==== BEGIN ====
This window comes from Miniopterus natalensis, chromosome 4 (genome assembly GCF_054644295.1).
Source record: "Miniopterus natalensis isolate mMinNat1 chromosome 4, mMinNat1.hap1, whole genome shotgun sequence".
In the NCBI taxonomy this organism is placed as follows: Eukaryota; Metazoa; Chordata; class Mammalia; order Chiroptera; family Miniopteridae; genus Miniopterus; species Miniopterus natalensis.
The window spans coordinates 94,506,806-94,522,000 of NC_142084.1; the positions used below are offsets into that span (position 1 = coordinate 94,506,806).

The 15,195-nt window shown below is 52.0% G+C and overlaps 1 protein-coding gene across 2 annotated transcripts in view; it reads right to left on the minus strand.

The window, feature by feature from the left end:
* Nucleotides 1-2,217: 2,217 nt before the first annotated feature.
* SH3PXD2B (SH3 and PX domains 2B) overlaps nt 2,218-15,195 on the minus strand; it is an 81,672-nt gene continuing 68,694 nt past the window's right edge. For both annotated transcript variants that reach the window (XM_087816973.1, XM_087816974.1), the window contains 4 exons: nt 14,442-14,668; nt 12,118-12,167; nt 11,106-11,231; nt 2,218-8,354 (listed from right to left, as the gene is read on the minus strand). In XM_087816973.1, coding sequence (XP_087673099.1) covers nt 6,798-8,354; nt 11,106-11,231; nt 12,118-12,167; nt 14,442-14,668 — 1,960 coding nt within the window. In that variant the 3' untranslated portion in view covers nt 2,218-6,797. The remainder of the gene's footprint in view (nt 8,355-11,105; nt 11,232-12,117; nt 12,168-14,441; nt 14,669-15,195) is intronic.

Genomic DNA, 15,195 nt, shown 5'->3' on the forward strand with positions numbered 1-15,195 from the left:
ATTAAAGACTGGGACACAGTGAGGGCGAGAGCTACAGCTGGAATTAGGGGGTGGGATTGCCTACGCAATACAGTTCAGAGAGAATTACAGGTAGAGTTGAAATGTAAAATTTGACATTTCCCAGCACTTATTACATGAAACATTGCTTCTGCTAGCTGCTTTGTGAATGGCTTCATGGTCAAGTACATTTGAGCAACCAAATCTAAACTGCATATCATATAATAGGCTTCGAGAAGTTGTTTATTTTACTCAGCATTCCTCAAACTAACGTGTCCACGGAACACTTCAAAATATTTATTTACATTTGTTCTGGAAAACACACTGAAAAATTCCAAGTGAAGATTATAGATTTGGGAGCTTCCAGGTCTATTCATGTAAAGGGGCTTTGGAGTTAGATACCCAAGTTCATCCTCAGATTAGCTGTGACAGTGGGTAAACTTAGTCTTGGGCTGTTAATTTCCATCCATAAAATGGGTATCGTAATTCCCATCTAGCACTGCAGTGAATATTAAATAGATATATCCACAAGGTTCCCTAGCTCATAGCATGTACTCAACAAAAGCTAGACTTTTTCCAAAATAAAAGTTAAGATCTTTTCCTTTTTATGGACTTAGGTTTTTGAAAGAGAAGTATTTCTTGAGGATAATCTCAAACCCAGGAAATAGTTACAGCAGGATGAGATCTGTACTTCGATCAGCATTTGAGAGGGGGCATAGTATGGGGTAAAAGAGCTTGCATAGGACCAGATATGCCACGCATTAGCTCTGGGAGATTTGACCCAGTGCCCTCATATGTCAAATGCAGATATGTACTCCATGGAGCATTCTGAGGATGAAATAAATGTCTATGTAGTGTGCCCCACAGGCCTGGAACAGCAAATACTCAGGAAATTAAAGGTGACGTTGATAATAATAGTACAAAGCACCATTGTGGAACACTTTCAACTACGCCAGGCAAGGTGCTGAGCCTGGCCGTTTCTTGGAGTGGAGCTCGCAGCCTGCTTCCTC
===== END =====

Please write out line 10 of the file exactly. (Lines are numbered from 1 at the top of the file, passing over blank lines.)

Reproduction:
ATTAAAGACTGGGACACAGTGAGGGCGAGAGCTACAGCTGGAATTAGGGGGTGGGATTGCCTACGCAATACAGTTCAGAGAGAATTACAGGTAGAGTTGAAATGTAAAATTTGACATTTCCCAGCACTTATTACATGAAACATTGCTTCTGCTAGCTGCTTTGTGAATGGCTTCATGGTCAAGTACATTTGAGCAACCAAATCTAAACTGCATATCATATAATAGGCTTCGAGAAGTTGTTTATTTTACTCAGCATTCCTCAAACTAACGTGTCCACGGAACACTTCAAAATATTTATTTACATTTGTTCTGGAAAACACACTGAAAAATTCCAAGTGAAGATTATAGATTTGGGAGCTTCCAGGTCTATTCATGTAAAGGGGCTTTGGAGTTAGATACCCAAGTTCATCCTCAGATTAGCTGTGACAGTGGGTAAACTTAGTCTTGGGCTGTTAATTTCCATCCATAAAATGGGTATCGTAATTCCCATCTAGCACTGCAGTGAATATTAAATAGATATATCCACAAGGTTCCCTAGCTCATAGCATGTACTCAACAAAAGCTAGACTTTTTCCAAAATAAAAGTTAAGATCTTTTCCTTTTTATGGACTTAGGTTTTTGAAAGAGAAGTATTTCTTGAGGATAATCTCAAACCCAGGAAATAGTTACAGCAGGATGAGATCTGTACTTCGATCAGCATTTGAGAGGGGGCATAGTATGGGGTAAAAGAGCTTGCATAGGACCAGATATGCCACGCATTAGCTCTGGGAGATTTGACCCAGTGCCCTCATATGTCAAATGCAGATATGTACTCCATGGAGCATTCTGAGGATGAAATAAATGTCTATGTAGTGTGCCCCACAGGCCTGGAACAGCAAATACTCAGGAAATTAAAGGTGACGTTGATAATAATAGTACAAAGCACCATTGTGGAACACTTTCAACTACGCCAGGCAAGGTGCTGAGCCTGGCCGTTTCTTGGAGTGGAGCTCGCAGCCTGCTTCCTC